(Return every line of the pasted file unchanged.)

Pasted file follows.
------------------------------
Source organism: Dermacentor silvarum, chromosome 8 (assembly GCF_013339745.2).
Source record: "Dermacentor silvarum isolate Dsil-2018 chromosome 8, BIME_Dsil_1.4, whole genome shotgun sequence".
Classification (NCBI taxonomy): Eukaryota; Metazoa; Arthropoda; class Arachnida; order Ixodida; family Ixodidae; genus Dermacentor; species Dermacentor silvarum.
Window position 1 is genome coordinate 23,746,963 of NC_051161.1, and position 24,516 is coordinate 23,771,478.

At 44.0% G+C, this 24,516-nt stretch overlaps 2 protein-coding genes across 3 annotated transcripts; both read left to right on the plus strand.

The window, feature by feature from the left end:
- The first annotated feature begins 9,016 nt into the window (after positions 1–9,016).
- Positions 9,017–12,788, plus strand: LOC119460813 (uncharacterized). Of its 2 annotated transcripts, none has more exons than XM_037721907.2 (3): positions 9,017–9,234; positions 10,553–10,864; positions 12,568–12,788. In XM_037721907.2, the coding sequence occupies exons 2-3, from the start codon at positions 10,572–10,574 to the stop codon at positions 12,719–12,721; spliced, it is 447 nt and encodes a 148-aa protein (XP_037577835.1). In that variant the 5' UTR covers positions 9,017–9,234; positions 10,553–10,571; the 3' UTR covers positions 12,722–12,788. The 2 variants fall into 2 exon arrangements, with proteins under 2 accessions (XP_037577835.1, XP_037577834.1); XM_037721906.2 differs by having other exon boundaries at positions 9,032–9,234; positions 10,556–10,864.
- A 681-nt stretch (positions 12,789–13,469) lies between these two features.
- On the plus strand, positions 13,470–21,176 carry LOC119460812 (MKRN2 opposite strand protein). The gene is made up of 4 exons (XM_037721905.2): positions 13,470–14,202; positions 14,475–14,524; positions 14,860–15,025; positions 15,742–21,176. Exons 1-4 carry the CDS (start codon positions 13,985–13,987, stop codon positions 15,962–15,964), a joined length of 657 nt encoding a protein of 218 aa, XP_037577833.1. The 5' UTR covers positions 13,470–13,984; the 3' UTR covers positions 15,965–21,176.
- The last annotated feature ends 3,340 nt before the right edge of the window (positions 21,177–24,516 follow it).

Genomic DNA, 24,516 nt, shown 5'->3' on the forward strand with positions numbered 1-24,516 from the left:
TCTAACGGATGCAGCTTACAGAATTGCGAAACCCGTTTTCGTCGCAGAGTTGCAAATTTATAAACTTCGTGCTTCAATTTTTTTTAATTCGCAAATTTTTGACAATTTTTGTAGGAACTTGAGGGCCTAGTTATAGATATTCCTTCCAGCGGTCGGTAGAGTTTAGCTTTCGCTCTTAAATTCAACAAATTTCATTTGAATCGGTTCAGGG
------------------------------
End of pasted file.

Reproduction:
Source organism: Dermacentor silvarum, chromosome 8 (assembly GCF_013339745.2).
Source record: "Dermacentor silvarum isolate Dsil-2018 chromosome 8, BIME_Dsil_1.4, whole genome shotgun sequence".
Classification (NCBI taxonomy): Eukaryota; Metazoa; Arthropoda; class Arachnida; order Ixodida; family Ixodidae; genus Dermacentor; species Dermacentor silvarum.
Window position 1 is genome coordinate 23,746,963 of NC_051161.1, and position 24,516 is coordinate 23,771,478.

At 44.0% G+C, this 24,516-nt stretch overlaps 2 protein-coding genes across 3 annotated transcripts; both read left to right on the plus strand.

The window, feature by feature from the left end:
- The first annotated feature begins 9,016 nt into the window (after positions 1–9,016).
- Positions 9,017–12,788, plus strand: LOC119460813 (uncharacterized). Of its 2 annotated transcripts, none has more exons than XM_037721907.2 (3): positions 9,017–9,234; positions 10,553–10,864; positions 12,568–12,788. In XM_037721907.2, the coding sequence occupies exons 2-3, from the start codon at positions 10,572–10,574 to the stop codon at positions 12,719–12,721; spliced, it is 447 nt and encodes a 148-aa protein (XP_037577835.1). In that variant the 5' UTR covers positions 9,017–9,234; positions 10,553–10,571; the 3' UTR covers positions 12,722–12,788. The 2 variants fall into 2 exon arrangements, with proteins under 2 accessions (XP_037577835.1, XP_037577834.1); XM_037721906.2 differs by having other exon boundaries at positions 9,032–9,234; positions 10,556–10,864.
- A 681-nt stretch (positions 12,789–13,469) lies between these two features.
- On the plus strand, positions 13,470–21,176 carry LOC119460812 (MKRN2 opposite strand protein). The gene is made up of 4 exons (XM_037721905.2): positions 13,470–14,202; positions 14,475–14,524; positions 14,860–15,025; positions 15,742–21,176. Exons 1-4 carry the CDS (start codon positions 13,985–13,987, stop codon positions 15,962–15,964), a joined length of 657 nt encoding a protein of 218 aa, XP_037577833.1. The 5' UTR covers positions 13,470–13,984; the 3' UTR covers positions 15,965–21,176.
- The last annotated feature ends 3,340 nt before the right edge of the window (positions 21,177–24,516 follow it).

Genomic DNA, 24,516 nt, shown 5'->3' on the forward strand with positions numbered 1-24,516 from the left:
TCTAACGGATGCAGCTTACAGAATTGCGAAACCCGTTTTCGTCGCAGAGTTGCAAATTTATAAACTTCGTGCTTCAATTTTTTTTAATTCGCAAATTTTTGACAATTTTTGTAGGAACTTGAGGGCCTAGTTATAGATATTCCTTCCAGCGGTCGGTAGAGTTTAGCTTTCGCTCTTAAATTCAACAAATTTCATTTGAATCGGTTCAGGG